Sometimes legislation in Congress has unintended consequences.  This is one of those times. The proposed Senate health care bill would increase costs and risks for individuals in Wyoming including: seniors, children and adults with disabilities, people with pre-existing conditions, and those ages 50-64.

But, let’s start with Wyoming’s taxpayers. As it stands, the proposed bill would drastically cut federal funding for Medicaid which supports health programs for vulnerable Americans, in Wyoming. Such a huge loss of funds, in total $772 billion nationwide, would blow a giant hole in our state budget, shifting more costs onto our state taxpayers.

It would also put more than 88,000 of our most vulnerable citizens—seniors with low incomes and children and adults with disabilities—at great risk of losing the vital health care and services that they desperately count on. An immediate threat would be to seniors and Wyoming residents with disabilities who rely on cost-efficient services to remain at home, where they want to be. Loss of services, like medical care, long-term care, and dental care would force many of our most vulnerable citizens from their homes and into far more costly nursing homes.

In addition to all of this, the Senate health care bill would slap an age tax on individuals in Wyoming between the ages of 50 and 64 who buy insurance on the individual market.  This tax allows insurance companies to charge older people five times more than what other people pay for the exact same policies.  Coupled with the bill’s reduced tax credits for older Wyoming residents, these changes could cause their premiums to skyrocket.  The AARP Public Policy Institute has crunched the numbers.  A 60-year old in Wyoming earning $45,000 a year could pay up to $16,180 MORE for health coverage under the proposal. How is this an improvement?  The point of health care reform is to lower costs, not raise them.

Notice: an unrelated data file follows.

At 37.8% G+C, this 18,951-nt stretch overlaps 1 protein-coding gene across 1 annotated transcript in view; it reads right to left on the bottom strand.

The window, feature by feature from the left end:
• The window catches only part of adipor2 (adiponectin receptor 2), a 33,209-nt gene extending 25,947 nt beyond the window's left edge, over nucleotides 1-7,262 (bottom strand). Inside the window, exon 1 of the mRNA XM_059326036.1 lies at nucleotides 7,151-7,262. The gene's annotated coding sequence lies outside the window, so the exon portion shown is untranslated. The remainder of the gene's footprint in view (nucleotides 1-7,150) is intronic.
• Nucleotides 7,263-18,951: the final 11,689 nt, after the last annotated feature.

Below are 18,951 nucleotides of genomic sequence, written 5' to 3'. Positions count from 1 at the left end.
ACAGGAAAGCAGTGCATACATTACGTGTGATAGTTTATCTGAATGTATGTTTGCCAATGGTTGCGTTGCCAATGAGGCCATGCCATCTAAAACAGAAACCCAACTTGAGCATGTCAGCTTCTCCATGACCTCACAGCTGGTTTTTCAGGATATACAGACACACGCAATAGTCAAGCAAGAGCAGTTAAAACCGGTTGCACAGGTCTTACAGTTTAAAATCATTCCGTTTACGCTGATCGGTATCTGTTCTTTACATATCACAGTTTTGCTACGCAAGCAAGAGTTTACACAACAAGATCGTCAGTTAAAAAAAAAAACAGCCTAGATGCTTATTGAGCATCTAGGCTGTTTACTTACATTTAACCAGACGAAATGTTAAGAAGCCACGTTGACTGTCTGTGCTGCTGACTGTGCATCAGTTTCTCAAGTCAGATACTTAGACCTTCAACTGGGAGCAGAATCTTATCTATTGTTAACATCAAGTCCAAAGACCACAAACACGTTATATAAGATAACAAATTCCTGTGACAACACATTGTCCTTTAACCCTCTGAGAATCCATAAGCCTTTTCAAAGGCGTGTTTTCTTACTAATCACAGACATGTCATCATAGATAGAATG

To make matters even worse, under the Senate health care bill, Wyoming residents with pre-existing conditions would be at risk.  The bill undermines protections that stop insurance companies from denying coverage or charging outrageous premiums for people with conditions including heart disease, cancer and diabetes.  The back-room deal adding money to a high-risk pool fund isn’t nearly enough to keep premiums at a reasonable level.

All of this adds up to one clear conclusion.  The proposed Senate health care bill is not the change we voted for.  It means higher prices and less coverage, and our Senators should not support this high-cost, high-risk bill.

AARP, on behalf of its more than 88,000 members in Wyoming, urges Senators Michael Enzi and John Barrasso to stand up for Wyoming’s aging population and oppose the Senate health care bill.

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